Day 223: When God Gives you Life.

They say that when life gives you lemons, you should make lemonade. But they don’t mention that in the box of ‘life lemons’, you could get a real mix of good and bad, even mushy mouldy lemons – because all it says on the box is “Lemons”.

All you can do is rely on the fact you’ve been told to make lemonade.

And that is how I think of relying on God. We get given the life we have, and regardless of what comes in the box, we are told to make the best of it. Relying on God is hard though, way harder than I ever expected.

Before now, I’d only ever had to rely on God to get me through exams or days where I had around 200 meetings & realistically needed a Time Turner to be able to do anything. I’d just pray that the 5 minute gap between a meeting in church and a meeting in uni would miraculously extend to half an hour.

Surprisingly, sometimes this happened (though I mostly put that down to the time-keeping skills of my fellow students).

Nowadays, I have to rely on God for much bigger things – that I’ll be able to save up enough to be relatively okay when I’m married, that I’ll have a job that is stable and that I love.

These things seem rather easy to obtain when you’re sat in your pyjamas eating pasta and pesto in bed listening to a lecture you’ve never been to, because anything is an improvement on that. And I could trust in God to provide better than that. But more and more, life seems to be hurtling my way, and I’ve had to resort to the old adage, ‘Let go & let God’.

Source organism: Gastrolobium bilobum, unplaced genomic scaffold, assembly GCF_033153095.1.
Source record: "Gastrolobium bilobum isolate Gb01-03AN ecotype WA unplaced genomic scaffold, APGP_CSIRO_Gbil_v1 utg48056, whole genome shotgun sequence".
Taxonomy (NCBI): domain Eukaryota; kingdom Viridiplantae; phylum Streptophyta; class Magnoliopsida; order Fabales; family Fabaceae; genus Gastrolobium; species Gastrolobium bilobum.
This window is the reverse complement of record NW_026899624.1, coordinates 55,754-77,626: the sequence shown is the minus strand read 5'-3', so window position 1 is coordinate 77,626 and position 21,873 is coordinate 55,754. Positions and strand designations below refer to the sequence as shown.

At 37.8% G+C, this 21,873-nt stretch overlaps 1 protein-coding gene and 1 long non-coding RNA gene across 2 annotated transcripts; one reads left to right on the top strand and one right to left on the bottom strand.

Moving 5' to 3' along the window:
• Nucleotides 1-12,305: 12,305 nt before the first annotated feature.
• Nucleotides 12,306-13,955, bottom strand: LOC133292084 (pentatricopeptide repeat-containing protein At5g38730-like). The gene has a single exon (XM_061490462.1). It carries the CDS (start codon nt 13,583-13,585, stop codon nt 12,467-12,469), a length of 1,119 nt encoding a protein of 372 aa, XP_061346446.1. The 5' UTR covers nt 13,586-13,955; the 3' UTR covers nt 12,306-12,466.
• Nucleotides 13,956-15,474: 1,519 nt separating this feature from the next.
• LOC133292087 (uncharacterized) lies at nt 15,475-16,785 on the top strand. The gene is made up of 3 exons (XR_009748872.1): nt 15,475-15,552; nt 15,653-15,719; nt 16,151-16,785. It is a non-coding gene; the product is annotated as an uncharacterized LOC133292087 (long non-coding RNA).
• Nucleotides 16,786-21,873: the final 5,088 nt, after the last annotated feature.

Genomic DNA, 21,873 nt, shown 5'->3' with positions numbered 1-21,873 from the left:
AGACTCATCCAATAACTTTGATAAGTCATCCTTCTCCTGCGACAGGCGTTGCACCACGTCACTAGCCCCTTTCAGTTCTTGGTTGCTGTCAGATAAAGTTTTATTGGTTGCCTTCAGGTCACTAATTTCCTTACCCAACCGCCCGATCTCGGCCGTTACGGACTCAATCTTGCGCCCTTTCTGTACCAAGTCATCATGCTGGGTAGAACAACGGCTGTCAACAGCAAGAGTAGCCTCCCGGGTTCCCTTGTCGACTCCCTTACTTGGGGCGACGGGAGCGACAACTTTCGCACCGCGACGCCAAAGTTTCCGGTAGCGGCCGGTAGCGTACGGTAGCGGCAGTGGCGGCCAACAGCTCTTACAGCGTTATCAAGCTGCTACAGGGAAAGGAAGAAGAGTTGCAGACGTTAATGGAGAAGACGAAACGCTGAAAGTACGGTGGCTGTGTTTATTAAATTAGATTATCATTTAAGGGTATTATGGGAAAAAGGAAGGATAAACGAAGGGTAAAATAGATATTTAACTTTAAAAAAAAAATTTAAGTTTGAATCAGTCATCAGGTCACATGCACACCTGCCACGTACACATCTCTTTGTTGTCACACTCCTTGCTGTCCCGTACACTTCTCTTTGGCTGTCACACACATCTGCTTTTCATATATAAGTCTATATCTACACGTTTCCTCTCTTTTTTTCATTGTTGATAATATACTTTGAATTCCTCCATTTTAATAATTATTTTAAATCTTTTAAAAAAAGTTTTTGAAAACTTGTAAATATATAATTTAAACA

It sounds so cheesy, I hated typing that.

But sometimes I think God uses these times of uncertainty. He uses them to shape and mould us into beings that can and do lean on Him & trust Him.

I feel very scared sometimes that I don’t know what I’m going to be doing in the next year or so. But also very comforted, because I know that it’s not my plan that will be the best one, and things will turn out for the best.

We all look back on events and see that in amongst the chaos, things were working themselves out.

So even though I feel like I’m careering down the road with so much uncertainty, I know I’m exactly where I’m meant to be.


Day 200: Only 10 months till Christmas!

Does anyone remember Christmas as a kid? When after the glitter and tinsel had been packed away, and New Year was really starting to feel comfortable (around this time, when you stop writing 2014, or for this analogy, 1998), you started to think about when Santa would be arriving again.

“Well it’s only another 10 months now!”

But that ten months seemed to go on forever. As a child, years seemed like decades, and it felt like you were going to be 100 before you turned 10 & you could say “I’m in double figures now!” (Like I will be for the next 89 years – I hope if I get to 100 I’ll be as excited as I was to be 10).